"Jeanette C." <julien(a)mail.upb.de> writes:
Jun 4 2020, Mario Lang has written:
what a chilly jam, congrats to your girl friend. This is nice.
Thanks. I'll let her know :-)
Out of idle curiosity: what's the drum synth?
I am using a number of TipTop Audio drum modules sequenced by a Acid Lab
Robokop. The Robokop has 12 trigger outs and an all-hands-on
interface. While it has some LEDs, there is no alphanumeric display and
the interface is complete eye-free. A button per step (16) which also
double as trigger selectors (1-12). A detented rotary to change pattern
groups and modes. Regarding the actual drums, I have to admit that I
forgot if I used a TipTop Audio BD808 or BD909. It was likely the 808.
Hats were done with TipTop Audio Hats808.
And the funny clap thing is a WMD Fracture. This is a sort of grain
sample player that has a number of different short clicky samples to do
claps and all sort of things. It is rather new in my rack, and I pretty
much love it. However, in this recording, it was set a little too loud
I am afraid. Could use a 6dB attenuation, but I don't have separate
tracks for the voices yet.
More to the point of this list: what do you record
I have a pretty unusual setup I guess. I built myself a symmetric desk
composed of 4 tables arranged in a square such that I can sit in the
middle. I have Genelec active speakers on each corner, giving me a
quadrophonic listening area. Each side of the square is dedicated to a
stereo signal. To my left, I have a pair of turn tables, and looking
back I have my modular synthesizer. All these sources go into a MOTU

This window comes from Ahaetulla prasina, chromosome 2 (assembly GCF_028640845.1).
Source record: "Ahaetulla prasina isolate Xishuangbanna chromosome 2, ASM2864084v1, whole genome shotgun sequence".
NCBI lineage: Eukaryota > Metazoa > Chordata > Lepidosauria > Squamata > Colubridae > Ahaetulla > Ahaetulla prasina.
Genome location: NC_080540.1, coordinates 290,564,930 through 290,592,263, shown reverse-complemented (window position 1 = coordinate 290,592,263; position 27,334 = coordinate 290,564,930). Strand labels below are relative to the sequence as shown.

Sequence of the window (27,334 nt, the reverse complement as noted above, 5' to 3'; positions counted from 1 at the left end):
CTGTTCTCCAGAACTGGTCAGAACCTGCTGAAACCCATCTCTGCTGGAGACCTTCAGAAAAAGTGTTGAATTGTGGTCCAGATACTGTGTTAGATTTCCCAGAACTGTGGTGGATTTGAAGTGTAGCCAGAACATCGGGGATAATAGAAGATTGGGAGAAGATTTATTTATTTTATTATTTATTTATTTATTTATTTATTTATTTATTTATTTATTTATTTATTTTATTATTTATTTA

8A. I mix and route with a costum SuperCollider based setup. I use a
Behringer MOTÖR49 as the master controller for everything. With its
motorized faders, its perfect for a custom mixer. Each stereo channel
has its dedicated fader, and an encoder controls the panning. I
programmed it such that I can move the stereo signals in my quadrophonic
setup between 8 positions. So working with the modular, I can set the
channel to play on the rear speakers. But when moving back to my
computer keyboard/controller, I can move the signal back to the front
for better listening.
Long story short, all the audio signals in my setup end up on a bus in
scsynth. I do recording in sclang, which makes it extremely easy to
record a number of channels on demand. In general, these days, I do
*everything* related to computer music in SuperCollider. The language
is ace, and the separation between RT and NRT is just a wonderful piece
of software design. I solved all my "GUI" problems by making the
programming language the user interface. And if I need a control for
some parameter, I just assign it to a fader/knob/pad of my Behringer.
I assume that this is a live performance, seeing that
you have four
channels of sequencing for the chords. IRC the X0xB0x comes with its
own sequencer and the drums probably have their own seq.
Yes. In this setup, the x0xb0x was playing the master clock role. The
Robokop was slaved to it, and a bit of clock dividing gave the slow
pulse for the analogue step sequencers.
All in all: a nice relaxed track and a rather melodic
and harmonious one
for a modular jam.
Thanks for spotting this aspect of the exercise. While I am a pretty
hardcore acid head regarding my electronic music upbringing, I tend to
feel a little anoyed by the inherent atonality of many modular jams I
hear. I also think manufacturers could invest a lot more in doing
musical demos. But well, tastes differ. Still, I did this experiment
to figure out how harmonic content could be patched up without using a
Yes, I know that others can do melodic modular too.
that stuff by ear for a modular novice is fantastic!
Yeah, I was all smiling when I watched her spontaneously understanding
whats going on there. Modular synths are so extremely hands on, its
fascinating to watch how the process influences the results.